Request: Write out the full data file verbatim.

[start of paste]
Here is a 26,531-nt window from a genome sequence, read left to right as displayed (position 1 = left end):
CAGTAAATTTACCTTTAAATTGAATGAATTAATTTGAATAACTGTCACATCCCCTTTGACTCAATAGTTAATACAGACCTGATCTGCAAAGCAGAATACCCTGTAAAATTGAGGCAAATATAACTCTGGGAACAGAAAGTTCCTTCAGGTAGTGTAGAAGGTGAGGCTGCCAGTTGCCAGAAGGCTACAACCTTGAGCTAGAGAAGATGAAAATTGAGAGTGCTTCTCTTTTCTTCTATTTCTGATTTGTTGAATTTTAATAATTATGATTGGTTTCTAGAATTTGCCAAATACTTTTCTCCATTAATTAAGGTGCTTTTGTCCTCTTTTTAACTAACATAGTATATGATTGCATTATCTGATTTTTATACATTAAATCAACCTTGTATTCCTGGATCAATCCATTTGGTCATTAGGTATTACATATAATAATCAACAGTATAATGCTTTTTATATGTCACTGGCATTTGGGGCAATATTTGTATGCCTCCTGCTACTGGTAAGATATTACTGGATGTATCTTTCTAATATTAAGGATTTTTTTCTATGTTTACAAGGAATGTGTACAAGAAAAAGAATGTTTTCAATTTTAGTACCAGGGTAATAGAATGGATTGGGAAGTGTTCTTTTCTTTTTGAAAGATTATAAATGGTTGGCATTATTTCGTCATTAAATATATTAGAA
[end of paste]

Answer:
Here is a 26,531-nt window from a genome sequence, read left to right as displayed (position 1 = left end):
CAGTAAATTTACCTTTAAATTGAATGAATTAATTTGAATAACTGTCACATCCCCTTTGACTCAATAGTTAATACAGACCTGATCTGCAAAGCAGAATACCCTGTAAAATTGAGGCAAATATAACTCTGGGAACAGAAAGTTCCTTCAGGTAGTGTAGAAGGTGAGGCTGCCAGTTGCCAGAAGGCTACAACCTTGAGCTAGAGAAGATGAAAATTGAGAGTGCTTCTCTTTTCTTCTATTTCTGATTTGTTGAATTTTAATAATTATGATTGGTTTCTAGAATTTGCCAAATACTTTTCTCCATTAATTAAGGTGCTTTTGTCCTCTTTTTAACTAACATAGTATATGATTGCATTATCTGATTTTTATACATTAAATCAACCTTGTATTCCTGGATCAATCCATTTGGTCATTAGGTATTACATATAATAATCAACAGTATAATGCTTTTTATATGTCACTGGCATTTGGGGCAATATTTGTATGCCTCCTGCTACTGGTAAGATATTACTGGATGTATCTTTCTAATATTAAGGATTTTTTTCTATGTTTACAAGGAATGTGTACAAGAAAAAGAATGTTTTCAATTTTAGTACCAGGGTAATAGAATGGATTGGGAAGTGTTCTTTTCTTTTTGAAAGATTATAAATGGTTGGCATTATTTCGTCATTAAATATATTAGAA